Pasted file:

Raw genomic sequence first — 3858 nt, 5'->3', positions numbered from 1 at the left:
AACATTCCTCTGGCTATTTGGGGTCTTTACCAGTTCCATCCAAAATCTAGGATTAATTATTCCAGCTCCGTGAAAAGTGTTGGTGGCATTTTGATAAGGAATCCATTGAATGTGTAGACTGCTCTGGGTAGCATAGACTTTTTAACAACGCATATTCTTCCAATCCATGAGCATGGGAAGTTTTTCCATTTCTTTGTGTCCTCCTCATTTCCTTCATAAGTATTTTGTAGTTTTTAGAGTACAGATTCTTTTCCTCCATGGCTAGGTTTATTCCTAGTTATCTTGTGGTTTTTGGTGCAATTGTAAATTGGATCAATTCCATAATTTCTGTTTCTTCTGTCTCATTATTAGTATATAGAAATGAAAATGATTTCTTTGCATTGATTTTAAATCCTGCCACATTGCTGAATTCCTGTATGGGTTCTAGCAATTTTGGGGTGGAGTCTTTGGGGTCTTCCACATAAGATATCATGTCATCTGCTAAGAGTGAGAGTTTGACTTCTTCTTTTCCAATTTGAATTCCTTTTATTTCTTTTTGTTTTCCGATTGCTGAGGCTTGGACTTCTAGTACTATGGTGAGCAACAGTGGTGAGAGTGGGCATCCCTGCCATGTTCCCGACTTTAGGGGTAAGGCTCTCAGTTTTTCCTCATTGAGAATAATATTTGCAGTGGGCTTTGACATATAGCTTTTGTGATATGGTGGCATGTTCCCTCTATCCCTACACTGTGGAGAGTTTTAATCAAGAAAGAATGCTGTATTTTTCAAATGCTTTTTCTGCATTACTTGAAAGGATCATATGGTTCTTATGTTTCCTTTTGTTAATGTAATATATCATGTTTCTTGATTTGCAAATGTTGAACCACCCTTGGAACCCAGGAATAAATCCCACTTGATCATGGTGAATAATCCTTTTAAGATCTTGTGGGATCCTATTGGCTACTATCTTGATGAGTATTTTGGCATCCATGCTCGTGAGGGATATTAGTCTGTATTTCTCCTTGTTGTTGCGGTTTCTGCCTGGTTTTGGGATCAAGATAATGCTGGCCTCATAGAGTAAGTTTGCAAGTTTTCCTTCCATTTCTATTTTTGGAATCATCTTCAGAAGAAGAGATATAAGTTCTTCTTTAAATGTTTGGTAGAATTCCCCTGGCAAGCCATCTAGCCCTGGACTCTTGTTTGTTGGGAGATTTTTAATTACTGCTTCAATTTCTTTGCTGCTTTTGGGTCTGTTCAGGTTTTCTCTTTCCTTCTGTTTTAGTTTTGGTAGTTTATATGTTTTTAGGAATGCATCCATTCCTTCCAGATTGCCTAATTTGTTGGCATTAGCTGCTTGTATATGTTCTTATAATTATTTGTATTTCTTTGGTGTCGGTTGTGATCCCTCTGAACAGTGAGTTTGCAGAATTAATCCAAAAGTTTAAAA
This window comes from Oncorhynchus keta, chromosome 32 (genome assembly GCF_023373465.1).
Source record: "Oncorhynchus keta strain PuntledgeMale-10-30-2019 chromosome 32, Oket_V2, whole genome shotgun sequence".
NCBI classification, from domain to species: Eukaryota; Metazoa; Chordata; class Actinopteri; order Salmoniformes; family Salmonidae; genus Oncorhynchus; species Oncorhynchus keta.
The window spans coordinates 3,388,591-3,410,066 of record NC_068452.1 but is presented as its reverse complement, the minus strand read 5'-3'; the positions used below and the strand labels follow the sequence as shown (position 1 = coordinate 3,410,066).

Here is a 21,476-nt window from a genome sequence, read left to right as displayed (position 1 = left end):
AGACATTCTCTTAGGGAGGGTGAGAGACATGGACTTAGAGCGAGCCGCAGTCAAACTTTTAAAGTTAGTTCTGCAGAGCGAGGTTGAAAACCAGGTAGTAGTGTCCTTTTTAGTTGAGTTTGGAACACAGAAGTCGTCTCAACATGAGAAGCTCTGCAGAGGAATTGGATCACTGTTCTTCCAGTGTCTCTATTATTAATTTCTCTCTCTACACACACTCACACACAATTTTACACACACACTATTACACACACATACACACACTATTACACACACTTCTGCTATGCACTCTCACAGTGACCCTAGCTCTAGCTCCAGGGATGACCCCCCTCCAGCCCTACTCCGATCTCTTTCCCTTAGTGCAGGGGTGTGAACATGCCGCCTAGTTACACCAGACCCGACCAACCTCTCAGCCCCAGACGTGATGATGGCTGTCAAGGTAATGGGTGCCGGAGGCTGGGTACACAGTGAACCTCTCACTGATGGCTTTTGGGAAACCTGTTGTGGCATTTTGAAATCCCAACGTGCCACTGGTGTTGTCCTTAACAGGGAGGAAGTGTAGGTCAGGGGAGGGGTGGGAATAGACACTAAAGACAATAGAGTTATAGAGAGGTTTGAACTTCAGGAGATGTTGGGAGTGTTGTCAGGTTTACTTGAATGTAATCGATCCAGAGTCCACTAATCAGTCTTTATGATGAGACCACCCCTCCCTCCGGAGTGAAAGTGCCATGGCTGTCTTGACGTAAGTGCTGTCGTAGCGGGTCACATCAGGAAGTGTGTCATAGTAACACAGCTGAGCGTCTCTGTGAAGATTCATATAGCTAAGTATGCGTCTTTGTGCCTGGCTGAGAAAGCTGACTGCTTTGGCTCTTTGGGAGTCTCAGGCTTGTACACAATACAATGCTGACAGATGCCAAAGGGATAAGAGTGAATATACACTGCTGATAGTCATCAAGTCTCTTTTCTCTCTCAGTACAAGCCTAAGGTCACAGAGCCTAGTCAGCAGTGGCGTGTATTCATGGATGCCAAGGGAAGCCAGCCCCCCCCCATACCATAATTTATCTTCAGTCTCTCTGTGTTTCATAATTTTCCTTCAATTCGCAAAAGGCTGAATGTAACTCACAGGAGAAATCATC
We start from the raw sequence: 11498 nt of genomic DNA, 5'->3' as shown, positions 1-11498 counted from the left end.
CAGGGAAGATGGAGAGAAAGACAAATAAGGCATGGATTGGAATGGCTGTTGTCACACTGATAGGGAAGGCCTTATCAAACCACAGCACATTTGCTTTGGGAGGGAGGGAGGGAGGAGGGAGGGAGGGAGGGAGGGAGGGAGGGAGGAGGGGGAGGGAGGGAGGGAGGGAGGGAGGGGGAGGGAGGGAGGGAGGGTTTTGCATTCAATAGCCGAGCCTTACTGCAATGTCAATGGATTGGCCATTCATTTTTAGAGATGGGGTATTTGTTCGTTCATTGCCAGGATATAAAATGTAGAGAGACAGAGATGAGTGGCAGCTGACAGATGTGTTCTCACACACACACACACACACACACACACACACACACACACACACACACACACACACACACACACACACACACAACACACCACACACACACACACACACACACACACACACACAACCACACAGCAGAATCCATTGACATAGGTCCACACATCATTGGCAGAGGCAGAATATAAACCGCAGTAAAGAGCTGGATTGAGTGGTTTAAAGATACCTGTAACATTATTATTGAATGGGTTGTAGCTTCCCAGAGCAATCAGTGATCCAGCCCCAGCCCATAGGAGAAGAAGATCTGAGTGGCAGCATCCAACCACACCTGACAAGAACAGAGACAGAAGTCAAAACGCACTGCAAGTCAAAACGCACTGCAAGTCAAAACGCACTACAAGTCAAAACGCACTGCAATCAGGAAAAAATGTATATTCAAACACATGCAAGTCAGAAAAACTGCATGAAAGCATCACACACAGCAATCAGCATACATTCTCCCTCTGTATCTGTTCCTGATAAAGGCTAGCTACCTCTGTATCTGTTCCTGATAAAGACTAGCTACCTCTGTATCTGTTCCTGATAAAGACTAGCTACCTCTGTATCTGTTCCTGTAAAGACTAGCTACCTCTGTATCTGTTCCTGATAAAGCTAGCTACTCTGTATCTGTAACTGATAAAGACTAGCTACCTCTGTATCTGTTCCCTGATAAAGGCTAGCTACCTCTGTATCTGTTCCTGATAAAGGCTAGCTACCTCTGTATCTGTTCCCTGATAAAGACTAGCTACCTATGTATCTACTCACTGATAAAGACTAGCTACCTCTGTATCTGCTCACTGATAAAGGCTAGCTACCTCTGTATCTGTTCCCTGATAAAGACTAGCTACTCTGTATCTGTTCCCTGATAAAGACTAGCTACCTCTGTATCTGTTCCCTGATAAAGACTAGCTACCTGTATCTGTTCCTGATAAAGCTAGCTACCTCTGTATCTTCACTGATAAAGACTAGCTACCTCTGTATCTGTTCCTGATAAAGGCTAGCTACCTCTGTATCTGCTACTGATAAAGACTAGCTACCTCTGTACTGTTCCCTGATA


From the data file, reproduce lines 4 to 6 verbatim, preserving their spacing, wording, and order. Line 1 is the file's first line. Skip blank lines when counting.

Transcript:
Source record: "Oncorhynchus keta strain PuntledgeMale-10-30-2019 chromosome 32, Oket_V2, whole genome shotgun sequence".
NCBI classification, from domain to species: Eukaryota; Metazoa; Chordata; class Actinopteri; order Salmoniformes; family Salmonidae; genus Oncorhynchus; species Oncorhynchus keta.
The window spans coordinates 3,388,591-3,410,066 of record NC_068452.1 but is presented as its reverse complement, the minus strand read 5'-3'; the positions used below and the strand labels follow the sequence as shown (position 1 = coordinate 3,410,066).